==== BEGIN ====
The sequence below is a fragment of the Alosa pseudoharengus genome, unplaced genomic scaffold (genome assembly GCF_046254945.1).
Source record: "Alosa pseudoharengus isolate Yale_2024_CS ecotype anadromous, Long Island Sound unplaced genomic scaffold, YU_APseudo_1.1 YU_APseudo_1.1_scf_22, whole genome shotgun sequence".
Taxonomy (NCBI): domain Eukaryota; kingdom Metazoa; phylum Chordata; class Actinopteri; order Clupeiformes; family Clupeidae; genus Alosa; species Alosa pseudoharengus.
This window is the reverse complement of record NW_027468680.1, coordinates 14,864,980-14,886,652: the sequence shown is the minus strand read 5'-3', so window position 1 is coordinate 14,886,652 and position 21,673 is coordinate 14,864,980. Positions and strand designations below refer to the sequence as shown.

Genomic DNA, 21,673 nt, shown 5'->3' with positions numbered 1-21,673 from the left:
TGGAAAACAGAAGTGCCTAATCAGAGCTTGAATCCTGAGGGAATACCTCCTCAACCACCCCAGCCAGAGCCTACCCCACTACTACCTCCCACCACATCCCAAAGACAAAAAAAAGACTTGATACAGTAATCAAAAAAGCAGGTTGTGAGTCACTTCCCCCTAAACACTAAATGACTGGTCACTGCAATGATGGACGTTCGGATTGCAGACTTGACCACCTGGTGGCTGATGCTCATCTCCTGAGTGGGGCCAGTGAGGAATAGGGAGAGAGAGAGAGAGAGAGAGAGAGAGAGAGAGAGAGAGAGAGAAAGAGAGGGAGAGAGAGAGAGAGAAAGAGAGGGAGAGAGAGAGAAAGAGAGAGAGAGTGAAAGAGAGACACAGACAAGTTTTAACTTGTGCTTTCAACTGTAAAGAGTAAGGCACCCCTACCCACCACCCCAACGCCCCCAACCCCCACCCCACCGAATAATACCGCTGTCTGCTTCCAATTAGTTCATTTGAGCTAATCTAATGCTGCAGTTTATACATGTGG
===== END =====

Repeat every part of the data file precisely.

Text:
The sequence below is a fragment of the Alosa pseudoharengus genome, unplaced genomic scaffold (genome assembly GCF_046254945.1).
Source record: "Alosa pseudoharengus isolate Yale_2024_CS ecotype anadromous, Long Island Sound unplaced genomic scaffold, YU_APseudo_1.1 YU_APseudo_1.1_scf_22, whole genome shotgun sequence".
Taxonomy (NCBI): domain Eukaryota; kingdom Metazoa; phylum Chordata; class Actinopteri; order Clupeiformes; family Clupeidae; genus Alosa; species Alosa pseudoharengus.
This window is the reverse complement of record NW_027468680.1, coordinates 14,864,980-14,886,652: the sequence shown is the minus strand read 5'-3', so window position 1 is coordinate 14,886,652 and position 21,673 is coordinate 14,864,980. Positions and strand designations below refer to the sequence as shown.

Genomic DNA, 21,673 nt, shown 5'->3' with positions numbered 1-21,673 from the left:
TGGAAAACAGAAGTGCCTAATCAGAGCTTGAATCCTGAGGGAATACCTCCTCAACCACCCCAGCCAGAGCCTACCCCACTACTACCTCCCACCACATCCCAAAGACAAAAAAAAGACTTGATACAGTAATCAAAAAAGCAGGTTGTGAGTCACTTCCCCCTAAACACTAAATGACTGGTCACTGCAATGATGGACGTTCGGATTGCAGACTTGACCACCTGGTGGCTGATGCTCATCTCCTGAGTGGGGCCAGTGAGGAATAGGGAGAGAGAGAGAGAGAGAGAGAGAGAGAGAGAGAGAGAGAGAGAAAGAGAGGGAGAGAGAGAGAGAGAAAGAGAGGGAGAGAGAGAGAAAGAGAGAGAGAGTGAAAGAGAGACACAGACAAGTTTTAACTTGTGCTTTCAACTGTAAAGAGTAAGGCACCCCTACCCACCACCCCAACGCCCCCAACCCCCACCCCACCGAATAATACCGCTGTCTGCTTCCAATTAGTTCATTTGAGCTAATCTAATGCTGCAGTTTATACATGTGG